Fractals are about the complex dimensions that lie between the dimensions we acknowledge. A point, a line, a plane, an object…
I live between the dimensions in many ways.
The NYC vaccine portal asks race and ethnicity questions for eligibility purposes. It’s the first form I’ve ever filled out that had the option “multiracial” on it.
I’ve never been able to check that box before.
Me, looking at the multiple choice question of “what are you” incites the same bewilderment and anxiety that most people have when trying to prove they are not robots to enter websites.
I feel like I’m defusing a bomb.
Checking the multiracial box feels so much better and yet I still have to deal with other people not understanding why I would even do that instead of choosing white. It’s so interesting to me how easily white people want to claim me and how they forget I am not white.
And yet again I have to deal with my own imposter syndrome. “Is it alright to claim this?” I ask. Have I struggled the way others with undeniable deviation from the white ideal do? No. Not in obvious ways. But I deal with it.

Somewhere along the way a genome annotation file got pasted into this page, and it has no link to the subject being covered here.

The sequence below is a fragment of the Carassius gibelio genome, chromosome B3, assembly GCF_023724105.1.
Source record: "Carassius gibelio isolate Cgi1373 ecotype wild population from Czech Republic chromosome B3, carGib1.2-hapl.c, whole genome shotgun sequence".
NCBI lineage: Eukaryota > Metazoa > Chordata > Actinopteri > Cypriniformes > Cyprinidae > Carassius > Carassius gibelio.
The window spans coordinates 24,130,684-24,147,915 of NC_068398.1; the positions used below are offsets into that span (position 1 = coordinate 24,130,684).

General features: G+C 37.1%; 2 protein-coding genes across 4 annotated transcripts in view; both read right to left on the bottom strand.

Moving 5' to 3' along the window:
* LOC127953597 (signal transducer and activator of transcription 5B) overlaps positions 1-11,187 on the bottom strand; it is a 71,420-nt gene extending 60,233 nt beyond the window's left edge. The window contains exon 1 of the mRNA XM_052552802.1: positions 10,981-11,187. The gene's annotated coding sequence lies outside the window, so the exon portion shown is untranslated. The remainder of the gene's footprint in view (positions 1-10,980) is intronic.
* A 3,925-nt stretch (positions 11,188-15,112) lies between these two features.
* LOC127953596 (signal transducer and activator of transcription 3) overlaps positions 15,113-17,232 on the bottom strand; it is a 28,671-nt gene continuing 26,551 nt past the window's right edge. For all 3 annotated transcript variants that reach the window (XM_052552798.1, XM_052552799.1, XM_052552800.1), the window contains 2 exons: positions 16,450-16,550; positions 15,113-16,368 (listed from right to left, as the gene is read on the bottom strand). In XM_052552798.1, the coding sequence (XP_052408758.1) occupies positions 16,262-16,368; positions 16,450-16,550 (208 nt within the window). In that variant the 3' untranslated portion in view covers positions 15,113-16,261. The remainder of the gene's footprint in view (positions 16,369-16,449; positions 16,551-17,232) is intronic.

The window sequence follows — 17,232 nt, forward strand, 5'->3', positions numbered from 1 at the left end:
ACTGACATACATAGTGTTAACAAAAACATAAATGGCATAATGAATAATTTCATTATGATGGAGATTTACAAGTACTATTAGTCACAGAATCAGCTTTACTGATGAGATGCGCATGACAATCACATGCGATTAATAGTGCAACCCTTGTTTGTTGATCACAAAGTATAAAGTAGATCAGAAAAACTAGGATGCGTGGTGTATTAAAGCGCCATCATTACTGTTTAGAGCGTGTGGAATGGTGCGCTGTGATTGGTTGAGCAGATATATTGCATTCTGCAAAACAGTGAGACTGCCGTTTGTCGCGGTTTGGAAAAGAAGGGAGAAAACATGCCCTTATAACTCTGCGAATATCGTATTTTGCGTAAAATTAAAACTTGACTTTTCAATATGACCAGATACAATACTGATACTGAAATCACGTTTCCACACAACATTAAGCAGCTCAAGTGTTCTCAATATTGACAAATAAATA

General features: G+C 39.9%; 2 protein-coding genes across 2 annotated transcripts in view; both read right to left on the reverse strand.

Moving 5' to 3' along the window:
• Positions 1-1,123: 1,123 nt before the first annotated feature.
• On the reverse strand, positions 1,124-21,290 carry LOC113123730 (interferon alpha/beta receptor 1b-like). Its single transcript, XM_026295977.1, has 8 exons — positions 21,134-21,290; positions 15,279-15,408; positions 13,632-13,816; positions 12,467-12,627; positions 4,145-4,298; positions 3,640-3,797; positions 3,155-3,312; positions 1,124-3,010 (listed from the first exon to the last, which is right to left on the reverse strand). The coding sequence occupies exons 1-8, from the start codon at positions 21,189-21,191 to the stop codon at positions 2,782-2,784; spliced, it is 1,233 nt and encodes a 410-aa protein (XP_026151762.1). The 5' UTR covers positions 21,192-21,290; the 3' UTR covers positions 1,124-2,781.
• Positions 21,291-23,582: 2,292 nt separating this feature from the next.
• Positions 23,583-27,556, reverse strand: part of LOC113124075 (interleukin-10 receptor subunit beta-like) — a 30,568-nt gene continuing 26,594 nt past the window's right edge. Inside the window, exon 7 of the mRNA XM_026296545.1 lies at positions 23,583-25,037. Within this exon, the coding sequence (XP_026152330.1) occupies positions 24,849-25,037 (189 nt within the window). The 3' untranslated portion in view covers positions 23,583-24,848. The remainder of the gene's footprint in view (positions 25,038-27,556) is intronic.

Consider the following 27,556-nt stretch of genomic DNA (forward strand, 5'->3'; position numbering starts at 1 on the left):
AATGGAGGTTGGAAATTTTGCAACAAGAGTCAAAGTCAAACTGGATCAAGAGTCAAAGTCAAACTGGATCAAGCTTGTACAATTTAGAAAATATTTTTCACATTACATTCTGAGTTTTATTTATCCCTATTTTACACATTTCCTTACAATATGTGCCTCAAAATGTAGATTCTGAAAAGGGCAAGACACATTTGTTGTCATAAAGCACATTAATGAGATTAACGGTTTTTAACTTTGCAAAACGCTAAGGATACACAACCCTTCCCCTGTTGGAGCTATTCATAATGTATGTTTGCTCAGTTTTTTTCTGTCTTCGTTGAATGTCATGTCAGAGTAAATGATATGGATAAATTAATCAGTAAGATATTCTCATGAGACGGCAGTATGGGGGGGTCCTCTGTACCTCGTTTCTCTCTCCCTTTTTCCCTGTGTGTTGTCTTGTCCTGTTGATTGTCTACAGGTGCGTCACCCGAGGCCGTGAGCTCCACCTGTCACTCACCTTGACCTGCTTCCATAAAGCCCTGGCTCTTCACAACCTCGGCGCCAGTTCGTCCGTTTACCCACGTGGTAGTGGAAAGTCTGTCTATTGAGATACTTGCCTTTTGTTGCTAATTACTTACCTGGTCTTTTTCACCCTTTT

The matter of ethnicity plays into these questions. When I have to answer that question and the options are “Hispanic” or “Chicano” I feel the ignorance of the questionnaire maker. Hispanic is my language designation. I come from a Spanish speaking, or Hispanic, culture. Chicano is a political and cultural designation. I can’t claim that struggle. I’m Latino/a/x.
These things are important and irrelevant. For a lot of people, they fill the questionnaires out without a second thought. But for me, they are difficult.
I’m used to it. My name didn’t even fit on the SAT forms. It sent a subtle but poignant message: college was for people with more common, less vowely names. They didn’t leave room for me.
My complexity is what makes me me. I can see others and allow them to unfold in ways they aren’t used to because I give them room to explore their complexity without posturing.
Tell me who you are, not who you need to be. Show me the depth, the nooks, the crannies, the lock boxes where you hide your soft belly. I will hold it. I will honor it. I will see you and give you the opportunity to see yourself. Your job is to take that gift and give others the gift of being seen too.
This is how things are done.